While airliners don't have "model years" like cars do, they are certainly changed over time.
There are major "generations" of some aircraft types, like the 737. The "original" (-100,-200) was replaced by the "Classic" (-300,-400,-500) which was replaced by the "Next Generation" (-600,-700,-800,-900) and most recently replaced by the "MAX" (-7,-8,-9,-10). While technically still the same aircraft type, there can be major differences between them, especially from the pilot's perspective.
The 767 hasn't had any major "generations," but it has had multiple models, as is common with airliners. These are mostly just adjustments to fuselage length, fuel tanks, and structures. Other than small changes to systems, or different guidance to prevent a longer fuselage from stiking the ground on takeoff or landing, there is minimal training required. The 767 cockpit was even designed to be common with the 757 to minimize required training.
The FAA requires pilots to get a specific "type rating" to fly any aircraft over 12,500 lb max takeoff weight. The scope of this rating is negotiated between the manufacturer and regulator like the FAA. This could change with new versions, as with the 747-400, or even be common, as with the 757 and 767. There may also be training for each minor model, though not as in-depth as a new type certificate.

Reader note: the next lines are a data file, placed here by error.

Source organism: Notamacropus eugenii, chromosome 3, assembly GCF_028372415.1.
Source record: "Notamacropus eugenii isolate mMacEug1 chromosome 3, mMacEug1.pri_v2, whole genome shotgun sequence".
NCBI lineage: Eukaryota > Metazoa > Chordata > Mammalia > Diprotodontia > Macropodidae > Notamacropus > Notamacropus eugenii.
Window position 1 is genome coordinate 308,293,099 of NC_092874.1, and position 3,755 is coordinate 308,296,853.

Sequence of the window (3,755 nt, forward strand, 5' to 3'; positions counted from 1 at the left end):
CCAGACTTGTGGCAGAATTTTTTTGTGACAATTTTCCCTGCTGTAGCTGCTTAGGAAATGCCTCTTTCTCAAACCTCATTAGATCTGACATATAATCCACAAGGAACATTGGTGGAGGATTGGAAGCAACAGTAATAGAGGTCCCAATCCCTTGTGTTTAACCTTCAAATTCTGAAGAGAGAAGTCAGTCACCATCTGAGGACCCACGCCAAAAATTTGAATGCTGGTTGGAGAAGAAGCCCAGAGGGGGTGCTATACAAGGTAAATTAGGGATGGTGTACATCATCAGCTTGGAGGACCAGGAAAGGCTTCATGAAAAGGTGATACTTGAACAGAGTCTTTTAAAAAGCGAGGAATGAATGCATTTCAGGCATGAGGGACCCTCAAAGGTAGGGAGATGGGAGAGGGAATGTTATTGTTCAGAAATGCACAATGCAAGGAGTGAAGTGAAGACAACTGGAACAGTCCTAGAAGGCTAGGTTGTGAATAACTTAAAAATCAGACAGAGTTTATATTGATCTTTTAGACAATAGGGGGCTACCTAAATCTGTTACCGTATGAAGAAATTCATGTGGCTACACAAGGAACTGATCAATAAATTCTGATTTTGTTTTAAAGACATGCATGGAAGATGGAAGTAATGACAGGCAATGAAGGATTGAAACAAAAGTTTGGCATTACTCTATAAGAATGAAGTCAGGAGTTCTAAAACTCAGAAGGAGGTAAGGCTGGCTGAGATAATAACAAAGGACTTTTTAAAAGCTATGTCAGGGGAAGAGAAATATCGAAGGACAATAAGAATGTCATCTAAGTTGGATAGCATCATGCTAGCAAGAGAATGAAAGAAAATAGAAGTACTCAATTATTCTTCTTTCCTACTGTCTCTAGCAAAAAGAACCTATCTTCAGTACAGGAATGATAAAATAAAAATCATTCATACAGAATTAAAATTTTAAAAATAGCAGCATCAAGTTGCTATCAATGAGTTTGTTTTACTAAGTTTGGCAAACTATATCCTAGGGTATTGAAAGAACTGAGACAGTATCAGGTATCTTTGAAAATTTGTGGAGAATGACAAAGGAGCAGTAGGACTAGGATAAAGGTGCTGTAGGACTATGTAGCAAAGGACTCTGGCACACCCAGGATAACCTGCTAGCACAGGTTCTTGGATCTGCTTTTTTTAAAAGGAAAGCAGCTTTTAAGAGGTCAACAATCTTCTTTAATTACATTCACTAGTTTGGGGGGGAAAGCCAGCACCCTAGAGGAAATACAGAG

There are also changes made within the minor models over time. The biggest changes would probably be things such as modifying the winglets or adjusting the engine installation to get better performance, or a new cabin interior design. There are also many smaller changes that occur throughout the airplane. There isn't really a regular schedule for these like in the car industry, as there's less turnover in the aircraft market and major changes can be very expensive to certify. There would have to be a significant benefit to make a change requiring new pilot training, which is why those changes tend to happen in the more major "generations."